“We created this as an outreach for students to express themselves musically, and love finding new hidden talent,” Kespradit said. “We created this as an outreach for students to express themselves musically, and love finding new hidden talent,” Kespradit said.
A small handful of students showed up the first day to audition, but more students came toward the end of the week, especially on the last day. A small handful of students showed up the first day to audition, but more students came toward the end of the week, especially on the last day.
“Last year we had about 50 to 60 people audition,” Kespradit said. “Half got cut during semi-finals, and we were left with the top five, in which one person takes the grand prize home.” “Last year we had about 50 to 60 people audition,” Kespradit said. “Half got cut during semi-finals, and we were left with the top five, in which one person takes the grand prize home.”
Semi-finals take place on April 12, followed by finals which is on April 17, in which faculty members in the music department judge the contestants. Semi-finals take place on April 12, followed by finals which is on April 17, in which faculty members in the music department judge the contestants.
One student is chosen to win a La Verne Idol trophy, a cash prize, and bragging rights as well. One student is chosen to win a La Verne Idol trophy, a cash prize, and bragging rights as well.
“We look for students who are confident, and know what their voice can do,” said Kolini Coleman, Mu Phi Epsilon judge. “We look for students who are confident, and know what their voice can do,” said Kolini Coleman, Mu Phi Epsilon judge.
The judges recommend that finalists choose songs that are relatable to themselves and the audience, as it helps increase their likeability and connection to the audience. The judges recommend that finalists choose songs that are relatable to themselves and the audience, as it helps increase their likeability and connection to the audience.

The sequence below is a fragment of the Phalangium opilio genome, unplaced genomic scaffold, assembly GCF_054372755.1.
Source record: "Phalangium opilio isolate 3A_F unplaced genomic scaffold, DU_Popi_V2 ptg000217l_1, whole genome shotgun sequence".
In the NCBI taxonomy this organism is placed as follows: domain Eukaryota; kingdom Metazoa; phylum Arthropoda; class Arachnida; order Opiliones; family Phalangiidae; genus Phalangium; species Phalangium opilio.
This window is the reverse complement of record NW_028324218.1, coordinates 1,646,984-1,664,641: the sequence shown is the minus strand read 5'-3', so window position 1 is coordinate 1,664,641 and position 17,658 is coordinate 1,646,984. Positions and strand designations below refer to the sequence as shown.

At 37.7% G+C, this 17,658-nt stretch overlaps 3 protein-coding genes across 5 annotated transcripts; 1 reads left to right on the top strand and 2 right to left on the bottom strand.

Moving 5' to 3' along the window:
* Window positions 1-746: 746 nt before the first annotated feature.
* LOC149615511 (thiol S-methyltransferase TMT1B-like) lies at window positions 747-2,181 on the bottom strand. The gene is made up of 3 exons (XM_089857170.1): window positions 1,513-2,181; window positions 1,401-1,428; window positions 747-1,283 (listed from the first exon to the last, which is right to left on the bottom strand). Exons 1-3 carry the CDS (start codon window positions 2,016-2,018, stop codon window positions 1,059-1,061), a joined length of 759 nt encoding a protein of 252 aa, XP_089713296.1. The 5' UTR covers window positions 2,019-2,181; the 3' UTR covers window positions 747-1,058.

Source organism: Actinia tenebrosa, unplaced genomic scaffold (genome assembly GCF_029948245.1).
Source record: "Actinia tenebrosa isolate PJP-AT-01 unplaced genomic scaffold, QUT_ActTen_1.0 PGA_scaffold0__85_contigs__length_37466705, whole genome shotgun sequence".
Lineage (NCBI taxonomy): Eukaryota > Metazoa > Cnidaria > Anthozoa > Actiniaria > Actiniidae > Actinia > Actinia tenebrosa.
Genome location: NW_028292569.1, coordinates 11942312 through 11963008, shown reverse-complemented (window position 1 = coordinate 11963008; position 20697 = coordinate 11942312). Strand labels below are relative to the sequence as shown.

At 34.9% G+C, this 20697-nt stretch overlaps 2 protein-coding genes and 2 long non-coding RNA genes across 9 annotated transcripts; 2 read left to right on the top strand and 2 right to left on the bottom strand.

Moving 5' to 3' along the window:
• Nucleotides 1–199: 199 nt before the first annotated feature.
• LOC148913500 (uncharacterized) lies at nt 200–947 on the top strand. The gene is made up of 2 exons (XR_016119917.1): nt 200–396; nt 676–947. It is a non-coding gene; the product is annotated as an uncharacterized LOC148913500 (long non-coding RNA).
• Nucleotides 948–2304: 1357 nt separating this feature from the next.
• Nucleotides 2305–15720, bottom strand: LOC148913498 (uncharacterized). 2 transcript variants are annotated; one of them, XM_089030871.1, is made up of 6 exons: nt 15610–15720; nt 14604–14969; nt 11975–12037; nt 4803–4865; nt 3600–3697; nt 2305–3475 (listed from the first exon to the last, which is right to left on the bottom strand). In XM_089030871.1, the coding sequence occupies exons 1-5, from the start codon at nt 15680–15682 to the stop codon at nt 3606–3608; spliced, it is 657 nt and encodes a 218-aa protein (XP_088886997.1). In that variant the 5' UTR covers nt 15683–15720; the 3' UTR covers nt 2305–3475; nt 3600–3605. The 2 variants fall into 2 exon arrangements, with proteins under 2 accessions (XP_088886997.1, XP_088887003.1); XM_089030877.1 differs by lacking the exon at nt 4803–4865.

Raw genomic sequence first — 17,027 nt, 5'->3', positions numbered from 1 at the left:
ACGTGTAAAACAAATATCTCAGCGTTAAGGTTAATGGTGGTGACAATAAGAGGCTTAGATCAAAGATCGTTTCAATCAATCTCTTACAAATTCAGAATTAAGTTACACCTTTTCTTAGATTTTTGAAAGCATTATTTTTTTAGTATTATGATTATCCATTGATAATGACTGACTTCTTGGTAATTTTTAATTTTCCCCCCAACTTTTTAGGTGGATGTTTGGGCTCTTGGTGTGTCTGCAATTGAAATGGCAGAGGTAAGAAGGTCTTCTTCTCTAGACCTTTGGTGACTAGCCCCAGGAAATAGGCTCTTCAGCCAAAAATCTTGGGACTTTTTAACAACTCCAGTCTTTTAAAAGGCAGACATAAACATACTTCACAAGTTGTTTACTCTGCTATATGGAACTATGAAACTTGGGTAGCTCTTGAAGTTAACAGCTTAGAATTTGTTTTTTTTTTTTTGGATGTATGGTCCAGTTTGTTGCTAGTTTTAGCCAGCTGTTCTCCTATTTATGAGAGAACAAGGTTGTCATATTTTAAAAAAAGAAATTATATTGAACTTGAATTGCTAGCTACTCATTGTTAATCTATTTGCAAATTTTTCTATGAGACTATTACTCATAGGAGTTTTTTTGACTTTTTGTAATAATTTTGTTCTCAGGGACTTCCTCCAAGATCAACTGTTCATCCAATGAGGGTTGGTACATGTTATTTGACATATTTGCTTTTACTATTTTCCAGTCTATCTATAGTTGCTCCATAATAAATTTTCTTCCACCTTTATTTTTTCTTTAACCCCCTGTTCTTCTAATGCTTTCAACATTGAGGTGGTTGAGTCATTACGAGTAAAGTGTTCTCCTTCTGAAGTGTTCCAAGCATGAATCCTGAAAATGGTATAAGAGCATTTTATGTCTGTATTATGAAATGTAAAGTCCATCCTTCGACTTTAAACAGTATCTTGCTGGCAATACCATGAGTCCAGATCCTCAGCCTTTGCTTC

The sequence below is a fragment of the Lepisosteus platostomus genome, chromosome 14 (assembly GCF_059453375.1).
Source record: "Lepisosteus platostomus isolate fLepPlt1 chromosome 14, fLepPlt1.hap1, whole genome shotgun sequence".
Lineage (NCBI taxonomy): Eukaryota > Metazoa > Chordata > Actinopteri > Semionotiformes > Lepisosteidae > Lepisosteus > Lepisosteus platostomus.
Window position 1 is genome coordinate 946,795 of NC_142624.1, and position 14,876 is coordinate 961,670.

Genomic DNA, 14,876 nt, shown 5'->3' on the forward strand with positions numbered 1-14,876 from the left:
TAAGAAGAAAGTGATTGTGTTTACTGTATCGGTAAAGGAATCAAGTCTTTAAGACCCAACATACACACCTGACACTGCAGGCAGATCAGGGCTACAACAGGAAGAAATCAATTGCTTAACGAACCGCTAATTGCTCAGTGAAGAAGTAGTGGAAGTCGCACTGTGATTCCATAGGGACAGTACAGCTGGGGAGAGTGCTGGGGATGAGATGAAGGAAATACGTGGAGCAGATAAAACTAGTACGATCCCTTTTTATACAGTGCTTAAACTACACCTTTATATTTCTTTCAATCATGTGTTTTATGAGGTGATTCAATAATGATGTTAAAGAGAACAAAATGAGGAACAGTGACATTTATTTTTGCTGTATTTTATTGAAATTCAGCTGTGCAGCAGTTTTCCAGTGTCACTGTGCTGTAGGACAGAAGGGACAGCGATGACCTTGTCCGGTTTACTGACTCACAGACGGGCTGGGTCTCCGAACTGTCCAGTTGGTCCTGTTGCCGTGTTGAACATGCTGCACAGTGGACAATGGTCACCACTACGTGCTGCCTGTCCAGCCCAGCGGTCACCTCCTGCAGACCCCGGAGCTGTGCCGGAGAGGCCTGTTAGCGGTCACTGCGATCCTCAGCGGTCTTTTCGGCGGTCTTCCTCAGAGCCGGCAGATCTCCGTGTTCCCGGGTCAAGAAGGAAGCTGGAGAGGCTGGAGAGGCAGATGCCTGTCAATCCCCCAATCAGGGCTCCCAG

“Our first year’s winner won with an original song, so anything can happen,” Kespradit said. "Do what your heart’s content is." “Our first year’s winner won with an original song, so anything can happen,” Kespradit said. "Do what your heart’s content is."
La Verne Idol is an annual event, but Mu Phi Epsilon also holds other concerts and recitals during the school year. La Verne Idol is an annual event, but Mu Phi Epsilon also holds other concerts and recitals during the school year.
“We like to keep our show diverse and give the contestants constructive criticism to improve their vocal abilities,” said Ernie Reyes, senior chorister for Mu Phi Epsilon. “We like to keep our show diverse and give the contestants constructive criticism to improve their vocal abilities,” said Ernie Reyes, senior chorister for Mu Phi Epsilon.
“We hope to continue this as a Mu Phi La Verne tradition, and hope that more students participate in the auditions in the coming years,” he said. “We hope to continue this as a Mu Phi La Verne tradition, and hope that more students participate in the auditions in the coming years,” he said.
The semi-finals will be held at 10 p.m. Saturday April 12 and the finals will be held at 10 p.m. Thursday April 17, both at the Morgan Auditorium.  The semi-finals will be held at 10 p.m. April 12 and the finals will be held at 10 p.m. April 17, both in Morgan Auditorium.
<em>Erum Jaffrey can be reached at <a href="mailto: erum.jaffrey@laverne.edu" >erum.jaffrey@laverne.edu</a>.</em> <em>Erum Jaffrey can be reached at <a href="mailto: erum.jaffrey@laverne.edu" >erum.jaffrey@laverne.edu</a>.</em>